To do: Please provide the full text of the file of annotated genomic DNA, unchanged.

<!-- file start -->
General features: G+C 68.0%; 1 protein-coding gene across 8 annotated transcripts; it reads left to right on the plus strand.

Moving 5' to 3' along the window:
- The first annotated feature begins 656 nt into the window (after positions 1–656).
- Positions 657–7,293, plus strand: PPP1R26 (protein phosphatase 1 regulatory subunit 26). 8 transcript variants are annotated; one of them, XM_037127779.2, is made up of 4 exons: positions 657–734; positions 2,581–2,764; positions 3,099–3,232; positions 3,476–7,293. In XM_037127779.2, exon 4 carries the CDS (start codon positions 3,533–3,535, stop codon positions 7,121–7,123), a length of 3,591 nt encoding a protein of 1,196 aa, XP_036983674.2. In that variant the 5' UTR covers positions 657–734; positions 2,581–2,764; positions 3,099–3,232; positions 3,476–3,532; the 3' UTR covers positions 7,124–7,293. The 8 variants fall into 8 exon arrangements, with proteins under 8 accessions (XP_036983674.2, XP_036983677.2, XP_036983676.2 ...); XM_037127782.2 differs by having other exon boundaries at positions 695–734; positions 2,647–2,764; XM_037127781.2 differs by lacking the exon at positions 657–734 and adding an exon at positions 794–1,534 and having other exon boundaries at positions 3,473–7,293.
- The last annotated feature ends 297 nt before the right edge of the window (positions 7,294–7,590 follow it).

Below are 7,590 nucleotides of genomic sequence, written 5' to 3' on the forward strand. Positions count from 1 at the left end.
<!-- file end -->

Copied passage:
General features: G+C 68.0%; 1 protein-coding gene across 8 annotated transcripts; it reads left to right on the plus strand.

Moving 5' to 3' along the window:
- The first annotated feature begins 656 nt into the window (after positions 1–656).
- Positions 657–7,293, plus strand: PPP1R26 (protein phosphatase 1 regulatory subunit 26). 8 transcript variants are annotated; one of them, XM_037127779.2, is made up of 4 exons: positions 657–734; positions 2,581–2,764; positions 3,099–3,232; positions 3,476–7,293. In XM_037127779.2, exon 4 carries the CDS (start codon positions 3,533–3,535, stop codon positions 7,121–7,123), a length of 3,591 nt encoding a protein of 1,196 aa, XP_036983674.2. In that variant the 5' UTR covers positions 657–734; positions 2,581–2,764; positions 3,099–3,232; positions 3,476–3,532; the 3' UTR covers positions 7,124–7,293. The 8 variants fall into 8 exon arrangements, with proteins under 8 accessions (XP_036983674.2, XP_036983677.2, XP_036983676.2 ...); XM_037127782.2 differs by having other exon boundaries at positions 695–734; positions 2,647–2,764; XM_037127781.2 differs by lacking the exon at positions 657–734 and adding an exon at positions 794–1,534 and having other exon boundaries at positions 3,473–7,293.
- The last annotated feature ends 297 nt before the right edge of the window (positions 7,294–7,590 follow it).

Below are 7,590 nucleotides of genomic sequence, written 5' to 3' on the forward strand. Positions count from 1 at the left end.